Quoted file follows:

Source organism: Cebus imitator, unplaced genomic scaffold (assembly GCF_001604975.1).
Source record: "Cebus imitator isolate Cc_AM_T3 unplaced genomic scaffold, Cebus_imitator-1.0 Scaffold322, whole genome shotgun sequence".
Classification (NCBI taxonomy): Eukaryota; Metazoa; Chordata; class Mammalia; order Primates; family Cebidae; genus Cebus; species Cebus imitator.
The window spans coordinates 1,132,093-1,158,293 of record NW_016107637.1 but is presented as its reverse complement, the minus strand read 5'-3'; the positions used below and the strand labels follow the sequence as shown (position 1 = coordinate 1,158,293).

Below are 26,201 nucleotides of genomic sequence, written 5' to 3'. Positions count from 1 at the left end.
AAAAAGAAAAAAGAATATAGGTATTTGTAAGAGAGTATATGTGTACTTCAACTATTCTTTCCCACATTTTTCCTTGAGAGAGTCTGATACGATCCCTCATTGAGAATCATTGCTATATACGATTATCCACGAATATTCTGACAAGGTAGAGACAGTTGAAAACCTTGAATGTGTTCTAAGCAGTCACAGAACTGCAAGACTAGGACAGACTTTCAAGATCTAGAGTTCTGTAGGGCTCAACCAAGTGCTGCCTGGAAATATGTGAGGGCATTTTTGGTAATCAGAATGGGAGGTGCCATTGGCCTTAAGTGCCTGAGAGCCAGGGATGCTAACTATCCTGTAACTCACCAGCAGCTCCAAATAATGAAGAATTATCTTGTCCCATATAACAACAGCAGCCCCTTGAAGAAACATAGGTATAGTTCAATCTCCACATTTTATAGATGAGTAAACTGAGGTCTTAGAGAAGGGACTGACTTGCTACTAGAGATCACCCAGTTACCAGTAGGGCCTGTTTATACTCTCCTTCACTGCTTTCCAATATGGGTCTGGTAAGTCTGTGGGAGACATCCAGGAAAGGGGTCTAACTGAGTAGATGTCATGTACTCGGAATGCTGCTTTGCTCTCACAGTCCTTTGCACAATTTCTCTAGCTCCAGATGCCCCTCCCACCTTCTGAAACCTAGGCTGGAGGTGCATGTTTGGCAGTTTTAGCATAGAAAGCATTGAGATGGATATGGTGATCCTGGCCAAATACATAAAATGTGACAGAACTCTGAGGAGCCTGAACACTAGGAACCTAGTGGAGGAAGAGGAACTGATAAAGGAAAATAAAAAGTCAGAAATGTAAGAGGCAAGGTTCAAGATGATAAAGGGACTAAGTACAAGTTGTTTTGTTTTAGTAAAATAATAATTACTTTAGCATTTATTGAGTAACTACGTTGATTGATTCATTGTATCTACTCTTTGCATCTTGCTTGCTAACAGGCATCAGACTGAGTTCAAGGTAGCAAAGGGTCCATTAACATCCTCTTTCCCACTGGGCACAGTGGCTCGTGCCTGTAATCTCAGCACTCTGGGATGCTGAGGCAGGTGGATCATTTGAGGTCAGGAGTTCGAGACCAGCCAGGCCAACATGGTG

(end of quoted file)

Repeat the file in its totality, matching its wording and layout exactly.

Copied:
Source organism: Cebus imitator, unplaced genomic scaffold (assembly GCF_001604975.1).
Source record: "Cebus imitator isolate Cc_AM_T3 unplaced genomic scaffold, Cebus_imitator-1.0 Scaffold322, whole genome shotgun sequence".
Classification (NCBI taxonomy): Eukaryota; Metazoa; Chordata; class Mammalia; order Primates; family Cebidae; genus Cebus; species Cebus imitator.
The window spans coordinates 1,132,093-1,158,293 of record NW_016107637.1 but is presented as its reverse complement, the minus strand read 5'-3'; the positions used below and the strand labels follow the sequence as shown (position 1 = coordinate 1,158,293).

Below are 26,201 nucleotides of genomic sequence, written 5' to 3'. Positions count from 1 at the left end.
AAAAAGAAAAAAGAATATAGGTATTTGTAAGAGAGTATATGTGTACTTCAACTATTCTTTCCCACATTTTTCCTTGAGAGAGTCTGATACGATCCCTCATTGAGAATCATTGCTATATACGATTATCCACGAATATTCTGACAAGGTAGAGACAGTTGAAAACCTTGAATGTGTTCTAAGCAGTCACAGAACTGCAAGACTAGGACAGACTTTCAAGATCTAGAGTTCTGTAGGGCTCAACCAAGTGCTGCCTGGAAATATGTGAGGGCATTTTTGGTAATCAGAATGGGAGGTGCCATTGGCCTTAAGTGCCTGAGAGCCAGGGATGCTAACTATCCTGTAACTCACCAGCAGCTCCAAATAATGAAGAATTATCTTGTCCCATATAACAACAGCAGCCCCTTGAAGAAACATAGGTATAGTTCAATCTCCACATTTTATAGATGAGTAAACTGAGGTCTTAGAGAAGGGACTGACTTGCTACTAGAGATCACCCAGTTACCAGTAGGGCCTGTTTATACTCTCCTTCACTGCTTTCCAATATGGGTCTGGTAAGTCTGTGGGAGACATCCAGGAAAGGGGTCTAACTGAGTAGATGTCATGTACTCGGAATGCTGCTTTGCTCTCACAGTCCTTTGCACAATTTCTCTAGCTCCAGATGCCCCTCCCACCTTCTGAAACCTAGGCTGGAGGTGCATGTTTGGCAGTTTTAGCATAGAAAGCATTGAGATGGATATGGTGATCCTGGCCAAATACATAAAATGTGACAGAACTCTGAGGAGCCTGAACACTAGGAACCTAGTGGAGGAAGAGGAACTGATAAAGGAAAATAAAAAGTCAGAAATGTAAGAGGCAAGGTTCAAGATGATAAAGGGACTAAGTACAAGTTGTTTTGTTTTAGTAAAATAATAATTACTTTAGCATTTATTGAGTAACTACGTTGATTGATTCATTGTATCTACTCTTTGCATCTTGCTTGCTAACAGGCATCAGACTGAGTTCAAGGTAGCAAAGGGTCCATTAACATCCTCTTTCCCACTGGGCACAGTGGCTCGTGCCTGTAATCTCAGCACTCTGGGATGCTGAGGCAGGTGGATCATTTGAGGTCAGGAGTTCGAGACCAGCCAGGCCAACATGGTG